I had one of those Rupert Brooke moments at the beginning of the week…except with toast replacing the honey…..
“…oh! …yet stands the Church clock at ten to three?
And is there honey still for tea?”
from “The Old Vicarage, Grantchester”
Despite the acquisition of a gas bottle and cooker a week or so ago, my delight at being able to at last cook for myself was tempered by the fact that I hadn’t eaten any toast since I got to Nepal back at the end of March! Salvation was at hand though when I finally found somewhere in Banepa that sold electric toasters. I think this may well have been my luxury item, weighing in at around 3 days worth of my allowance, but worth every rupee…
I’ve also been on a quest to find the perfect mango…a difficult task given that they are in plentiful supply here at the moment, with phalanxes of vendors keen to offer you their best price. The difference is that unlike back in the UK I haven’t been disappointed with any of the mangoes (or for that matter any of the fruit) bought here. They may not reach EEC standards in terms of size, shape or uniformity, but they sure as hell can’t be beaten in terms of flavour. (Messr’s Sainsbury, Tesco & Morrison please take note…)
Enough home thoughts from abroad though…a trip out to the farthest reaches of the district with Sakriya Plus Nepal’s outreach team proved to be a little more eventful than I’d planned for. The journey out was the typical two bus rides to Khopasi, followed by around about an hour’s walk to our destination to meet up with a woman had recently been diagnosed as HIV+. Once again it is a salutary reminder of the very limited infrastructure that exists in Nepal, but you all know the story by now…
The return journey proved to be a little more interesting. The bus in which we were traveling left the road and ended up with its two nearside wheels firmly embedded in a rice field. A combination of speed, narrow roads and less than ideal driving conditions proving to be our undoing. Thankfully nothing too serious, but a timely reminder of the fact that that the monsoon season presents a much higher risk for road traffic accidents here in Nepal….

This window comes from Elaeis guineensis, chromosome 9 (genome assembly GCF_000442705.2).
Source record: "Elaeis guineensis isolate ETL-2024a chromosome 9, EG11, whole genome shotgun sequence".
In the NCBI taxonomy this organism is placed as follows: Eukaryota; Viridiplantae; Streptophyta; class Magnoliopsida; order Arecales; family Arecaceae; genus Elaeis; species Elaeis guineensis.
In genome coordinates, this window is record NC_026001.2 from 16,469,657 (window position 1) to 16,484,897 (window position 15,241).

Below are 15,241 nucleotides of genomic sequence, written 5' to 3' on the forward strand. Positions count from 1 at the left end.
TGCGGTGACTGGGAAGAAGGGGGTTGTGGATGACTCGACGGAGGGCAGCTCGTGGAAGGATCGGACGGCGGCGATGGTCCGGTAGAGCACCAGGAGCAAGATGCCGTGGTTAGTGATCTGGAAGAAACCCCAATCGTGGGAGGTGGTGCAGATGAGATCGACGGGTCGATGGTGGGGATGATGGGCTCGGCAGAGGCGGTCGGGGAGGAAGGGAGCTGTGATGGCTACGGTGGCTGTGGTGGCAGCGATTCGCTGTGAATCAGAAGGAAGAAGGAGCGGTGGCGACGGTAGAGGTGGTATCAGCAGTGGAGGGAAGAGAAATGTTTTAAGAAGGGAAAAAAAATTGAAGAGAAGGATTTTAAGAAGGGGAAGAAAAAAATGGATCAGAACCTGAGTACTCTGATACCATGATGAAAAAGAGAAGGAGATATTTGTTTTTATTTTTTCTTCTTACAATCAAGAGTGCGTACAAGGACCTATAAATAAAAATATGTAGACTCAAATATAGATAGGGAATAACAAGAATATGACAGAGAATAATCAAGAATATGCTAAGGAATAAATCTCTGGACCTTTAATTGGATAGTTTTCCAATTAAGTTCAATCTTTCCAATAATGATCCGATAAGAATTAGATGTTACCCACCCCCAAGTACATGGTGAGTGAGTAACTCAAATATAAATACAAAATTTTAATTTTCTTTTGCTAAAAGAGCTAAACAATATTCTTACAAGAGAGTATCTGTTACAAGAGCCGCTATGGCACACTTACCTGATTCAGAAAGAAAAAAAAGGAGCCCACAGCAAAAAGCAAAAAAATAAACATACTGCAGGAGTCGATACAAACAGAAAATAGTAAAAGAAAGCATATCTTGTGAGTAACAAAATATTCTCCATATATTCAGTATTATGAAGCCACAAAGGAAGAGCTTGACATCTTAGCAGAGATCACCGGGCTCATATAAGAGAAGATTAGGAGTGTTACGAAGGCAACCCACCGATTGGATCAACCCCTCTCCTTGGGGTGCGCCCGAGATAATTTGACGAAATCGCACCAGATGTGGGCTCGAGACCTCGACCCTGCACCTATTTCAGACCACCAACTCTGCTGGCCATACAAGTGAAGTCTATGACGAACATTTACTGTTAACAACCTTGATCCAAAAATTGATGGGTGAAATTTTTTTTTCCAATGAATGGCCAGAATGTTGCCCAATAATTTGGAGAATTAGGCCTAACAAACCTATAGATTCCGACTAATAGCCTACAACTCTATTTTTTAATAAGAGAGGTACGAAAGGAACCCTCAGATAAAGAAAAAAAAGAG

Heavy rain also makes getting around pretty difficult at times, with virtually everywhere covered in thick mud. Particularly when you have a three and a half hour walk through the hills ahead of you to Devitar, one of the Village Development Committees in the Kavre district. A planned community awareness programme by staff from Navadeep Jyoti Kendra still needs to go ahead, and as its still raining heavily at 9.00 in the morning, a jeep is procured from somewhere and nine (!!) of us, (including a driver who at least has a seat to himself) squeeze into a space which is clearly not designed to hold quite as many people…it’s an additional expense for the project, but it does mean that everyone arrives at their destination dry, and the programme can go ahead without the added distraction of being soaked through to the skin.
Thankfully the rains have abated by the middle of the afternoon, and the area is bathed in glorious sunshine…which is just as well given that there is no ‘luxury’ transport to take us back down. Something of an adventure for me maybe, but less fun if you need to have your CD4 count monitored at the nearest clinic which is in Kathmandu…another hour and a half away by bus….